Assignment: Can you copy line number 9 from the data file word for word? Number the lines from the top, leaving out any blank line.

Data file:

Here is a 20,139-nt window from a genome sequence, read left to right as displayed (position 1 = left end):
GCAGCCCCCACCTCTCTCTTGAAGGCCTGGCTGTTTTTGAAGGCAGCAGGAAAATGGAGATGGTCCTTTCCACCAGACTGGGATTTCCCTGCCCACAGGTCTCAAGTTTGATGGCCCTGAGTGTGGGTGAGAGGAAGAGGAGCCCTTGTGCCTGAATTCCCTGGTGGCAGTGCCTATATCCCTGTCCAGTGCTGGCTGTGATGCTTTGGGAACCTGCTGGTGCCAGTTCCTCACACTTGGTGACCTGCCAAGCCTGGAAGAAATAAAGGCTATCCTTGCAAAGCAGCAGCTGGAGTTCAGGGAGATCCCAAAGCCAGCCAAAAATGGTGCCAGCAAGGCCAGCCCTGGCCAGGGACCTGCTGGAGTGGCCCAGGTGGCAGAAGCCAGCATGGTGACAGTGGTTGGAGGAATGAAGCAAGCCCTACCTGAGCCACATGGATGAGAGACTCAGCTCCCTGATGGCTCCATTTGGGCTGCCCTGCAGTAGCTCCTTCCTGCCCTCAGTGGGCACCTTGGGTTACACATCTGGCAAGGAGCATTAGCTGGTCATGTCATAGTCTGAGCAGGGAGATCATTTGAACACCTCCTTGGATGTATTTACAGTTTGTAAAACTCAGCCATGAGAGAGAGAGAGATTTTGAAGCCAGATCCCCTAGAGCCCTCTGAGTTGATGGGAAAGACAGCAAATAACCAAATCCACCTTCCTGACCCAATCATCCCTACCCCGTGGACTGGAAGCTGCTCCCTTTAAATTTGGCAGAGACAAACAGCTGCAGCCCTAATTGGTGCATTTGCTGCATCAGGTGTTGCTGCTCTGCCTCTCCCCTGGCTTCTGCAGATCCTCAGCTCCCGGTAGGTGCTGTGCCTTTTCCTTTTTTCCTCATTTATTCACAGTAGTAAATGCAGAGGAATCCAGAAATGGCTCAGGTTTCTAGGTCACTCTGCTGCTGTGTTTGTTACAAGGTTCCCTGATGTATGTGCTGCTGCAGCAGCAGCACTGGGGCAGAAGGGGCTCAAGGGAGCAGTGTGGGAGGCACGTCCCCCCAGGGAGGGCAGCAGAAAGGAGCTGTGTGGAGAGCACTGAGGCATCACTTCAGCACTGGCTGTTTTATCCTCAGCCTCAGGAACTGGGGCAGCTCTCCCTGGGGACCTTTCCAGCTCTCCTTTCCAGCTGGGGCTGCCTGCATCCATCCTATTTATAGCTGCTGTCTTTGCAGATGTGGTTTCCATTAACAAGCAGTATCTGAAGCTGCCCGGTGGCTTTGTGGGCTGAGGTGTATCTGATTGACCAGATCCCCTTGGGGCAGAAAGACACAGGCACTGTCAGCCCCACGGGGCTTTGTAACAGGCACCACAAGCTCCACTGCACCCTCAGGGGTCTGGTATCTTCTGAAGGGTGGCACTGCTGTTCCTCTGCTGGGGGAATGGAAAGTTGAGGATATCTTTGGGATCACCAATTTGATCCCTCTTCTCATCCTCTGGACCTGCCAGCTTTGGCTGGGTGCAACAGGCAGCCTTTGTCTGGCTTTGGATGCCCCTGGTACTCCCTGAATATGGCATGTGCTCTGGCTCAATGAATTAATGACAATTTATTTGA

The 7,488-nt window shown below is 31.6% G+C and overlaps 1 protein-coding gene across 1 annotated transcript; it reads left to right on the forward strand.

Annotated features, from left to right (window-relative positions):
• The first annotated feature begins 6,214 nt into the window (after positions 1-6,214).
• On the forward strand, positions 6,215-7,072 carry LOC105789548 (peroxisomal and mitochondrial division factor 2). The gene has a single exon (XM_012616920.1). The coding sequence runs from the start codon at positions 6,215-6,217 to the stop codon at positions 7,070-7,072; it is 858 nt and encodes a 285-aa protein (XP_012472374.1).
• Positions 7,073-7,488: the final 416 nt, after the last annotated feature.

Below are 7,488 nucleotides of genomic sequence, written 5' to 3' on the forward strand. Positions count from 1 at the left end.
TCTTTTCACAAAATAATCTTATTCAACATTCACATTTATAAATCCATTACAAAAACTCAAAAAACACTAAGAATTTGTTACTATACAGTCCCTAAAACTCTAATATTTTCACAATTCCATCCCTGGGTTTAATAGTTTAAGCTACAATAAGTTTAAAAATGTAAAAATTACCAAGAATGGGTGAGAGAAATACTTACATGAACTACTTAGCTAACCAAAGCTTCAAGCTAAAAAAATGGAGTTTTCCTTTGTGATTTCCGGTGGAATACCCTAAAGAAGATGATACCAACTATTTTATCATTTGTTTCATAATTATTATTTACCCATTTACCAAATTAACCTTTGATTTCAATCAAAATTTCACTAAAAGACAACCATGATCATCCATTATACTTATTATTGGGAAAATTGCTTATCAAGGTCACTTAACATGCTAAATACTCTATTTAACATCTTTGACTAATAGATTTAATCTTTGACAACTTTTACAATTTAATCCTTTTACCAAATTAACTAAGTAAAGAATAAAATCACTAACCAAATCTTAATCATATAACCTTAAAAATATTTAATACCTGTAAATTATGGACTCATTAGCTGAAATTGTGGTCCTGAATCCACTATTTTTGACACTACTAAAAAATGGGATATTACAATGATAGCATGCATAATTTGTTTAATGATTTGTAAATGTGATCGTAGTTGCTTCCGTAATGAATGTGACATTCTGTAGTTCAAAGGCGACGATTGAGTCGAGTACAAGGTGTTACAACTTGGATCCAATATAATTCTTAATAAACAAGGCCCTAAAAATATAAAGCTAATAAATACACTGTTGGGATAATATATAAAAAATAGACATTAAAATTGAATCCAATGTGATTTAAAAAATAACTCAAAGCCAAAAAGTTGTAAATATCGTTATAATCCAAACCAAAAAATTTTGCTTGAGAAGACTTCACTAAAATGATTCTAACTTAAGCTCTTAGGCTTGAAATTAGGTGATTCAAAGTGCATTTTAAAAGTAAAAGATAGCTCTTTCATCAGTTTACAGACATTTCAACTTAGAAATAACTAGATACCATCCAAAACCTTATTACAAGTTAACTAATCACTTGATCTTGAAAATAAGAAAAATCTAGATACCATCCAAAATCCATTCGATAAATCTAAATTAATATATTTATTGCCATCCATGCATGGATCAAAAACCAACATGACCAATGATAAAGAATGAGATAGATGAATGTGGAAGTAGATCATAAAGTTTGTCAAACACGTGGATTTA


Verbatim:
TCTTTTCACAAAATAATCTTATTCAACATTCACATTTATAAATCCATTACAAAAACTCAAAAAACACTAAGAATTTGTTACTATACAGTCCCTAAAACTCTAATATTTTCACAATTCCATCCCTGGGTTTAATAGTTTAAGCTACAATAAGTTTAAAAATGTAAAAATTACCAAGAATGGGTGAGAGAAATACTTACATGAACTACTTAGCTAACCAAAGCTTCAAGCTAAAAAAATGGAGTTTTCCTTTGTGATTTCCGGTGGAATACCCTAAAGAAGATGATACCAACTATTTTATCATTTGTTTCATAATTATTATTTACCCATTTACCAAATTAACCTTTGATTTCAATCAAAATTTCACTAAAAGACAACCATGATCATCCATTATACTTATTATTGGGAAAATTGCTTATCAAGGTCACTTAACATGCTAAATACTCTATTTAACATCTTTGACTAATAGATTTAATCTTTGACAACTTTTACAATTTAATCCTTTTACCAAATTAACTAAGTAAAGAATAAAATCACTAACCAAATCTTAATCATATAACCTTAAAAATATTTAATACCTGTAAATTATGGACTCATTAGCTGAAATTGTGGTCCTGAATCCACTATTTTTGACACTACTAAAAAATGGGATATTACAATGATAGCATGCATAATTTGTTTAATGATTTGTAAATGTGATCGTAGTTGCTTCCGTAATGAATGTGACATTCTGTAGTTCAAAGGCGACGATTGAGTCGAGTACAAGGTGTTACAACTTGGATCCAATATAATTCTTAATAAACAAGGCCCTAAAAATATAAAGCTAATAAATACACTGTTGGGATAATATATAAAAAATAGACATTAAAATTGAATCCAATGTGATTTAAAAAATAACTCAAAGCCAAAAAGTTGTAAATATCGTTATAATCCAAACCAAAAAATTTTGCTTGAGAAGACTTCACTAAAATGATTCTAACTTAAGCTCTTAGGCTTGAAATTAGGTGATTCAAAGTGCATTTTAAAAGTAAAAGATAGCTCTTTCATCAGTTTACAGACATTTCAACTTAGAAATAACTAGATACCATCCAAAACCTTATTACAAGTTAACTAATCACTTGATCTTGAAAATAAGAAAAATCTAGATACCATCCAAAATCCATTCGATAAATCTAAATTAATATATTTATTGCCATCCATGCATGGATCAAAAACCAACATGACCAATGATAAAGAATGAGATAGATGAATGTGGAAGTAGATCATAAAGTTTGTCAAACACGTGGATTTA